German chemical giant Bayer has announced plans for more than €1.5bn (US$1.76bn) of cost cuts from 2024 to offset a drop in demand for agricultural products, Reuters reported on 30 September.
The company said COVID-19 had had a bigger impact on the crop-science business than expected due to low commodity prices, a decrease in biofuel consumption and intensified competition in the soyabean market.
Bayer’s share price had been hit by a deal it made in June to pay around US$11bn to settle US lawsuits over its Roundup weedkiller, Reuters said.
The company inherited the lawsuits following its 2018 purchase of global agrochemical firm Monsanto for US$63bn.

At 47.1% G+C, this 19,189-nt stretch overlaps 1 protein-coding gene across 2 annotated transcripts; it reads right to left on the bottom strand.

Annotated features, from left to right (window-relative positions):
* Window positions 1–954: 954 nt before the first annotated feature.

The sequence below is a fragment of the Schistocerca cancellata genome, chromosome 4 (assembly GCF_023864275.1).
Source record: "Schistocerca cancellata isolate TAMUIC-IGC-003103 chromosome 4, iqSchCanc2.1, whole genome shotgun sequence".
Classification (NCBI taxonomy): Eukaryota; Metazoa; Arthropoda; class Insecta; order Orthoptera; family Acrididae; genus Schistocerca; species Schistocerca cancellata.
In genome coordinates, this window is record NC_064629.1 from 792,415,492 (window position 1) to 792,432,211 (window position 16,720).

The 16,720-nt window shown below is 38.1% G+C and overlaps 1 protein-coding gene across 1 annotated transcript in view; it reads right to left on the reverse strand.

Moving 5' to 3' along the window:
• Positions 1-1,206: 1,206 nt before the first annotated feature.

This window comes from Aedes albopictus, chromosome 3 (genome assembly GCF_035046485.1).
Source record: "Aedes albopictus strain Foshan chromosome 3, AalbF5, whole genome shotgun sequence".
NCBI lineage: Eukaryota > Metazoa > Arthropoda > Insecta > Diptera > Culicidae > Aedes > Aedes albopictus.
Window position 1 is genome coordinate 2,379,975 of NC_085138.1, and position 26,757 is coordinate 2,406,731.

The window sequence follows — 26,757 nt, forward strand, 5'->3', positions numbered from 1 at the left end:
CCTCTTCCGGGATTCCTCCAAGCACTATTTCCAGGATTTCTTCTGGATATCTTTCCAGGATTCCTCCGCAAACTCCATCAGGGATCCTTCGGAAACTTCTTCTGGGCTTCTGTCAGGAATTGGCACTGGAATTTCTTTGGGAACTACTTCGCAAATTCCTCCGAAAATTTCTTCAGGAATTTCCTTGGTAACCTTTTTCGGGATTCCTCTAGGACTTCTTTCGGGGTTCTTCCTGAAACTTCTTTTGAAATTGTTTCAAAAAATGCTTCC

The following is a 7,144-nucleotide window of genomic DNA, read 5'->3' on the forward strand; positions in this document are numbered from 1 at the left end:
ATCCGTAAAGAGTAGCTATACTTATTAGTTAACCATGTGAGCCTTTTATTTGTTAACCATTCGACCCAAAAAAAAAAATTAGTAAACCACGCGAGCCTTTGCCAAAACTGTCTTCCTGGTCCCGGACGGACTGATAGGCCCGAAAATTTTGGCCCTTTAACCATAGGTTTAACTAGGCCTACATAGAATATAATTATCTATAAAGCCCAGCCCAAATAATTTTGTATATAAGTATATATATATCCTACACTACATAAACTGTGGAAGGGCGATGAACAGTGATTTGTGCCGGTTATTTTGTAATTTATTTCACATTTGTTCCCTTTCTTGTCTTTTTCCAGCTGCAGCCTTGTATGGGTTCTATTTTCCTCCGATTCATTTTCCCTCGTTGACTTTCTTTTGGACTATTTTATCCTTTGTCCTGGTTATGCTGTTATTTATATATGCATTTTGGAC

In September, Bayer said it was making progress on a final deal and the company was now reworking a part of the settlement that would address future Roundup cases.
Bayer denies claims that Roundup or its active ingredient glyphosate causes cancer, saying decades of independent studies have shown the product is safe for human use.
The product is used by farmers in combination with the company’s genetically modified seeds.
The latest cuts were in addition to annual savings of €2.6bn (US$3.06bn) as of 2022, which had been announced in November 2018.
Bayer was also considering exiting non-strategic businesses or brands below the divisional level, Reuters said.
The company expected its pharmaceuticals business to return to growth in 2021 with sales expected to be about the same as in 2020 despite the ongoing threat from COVID-19, Reuters said.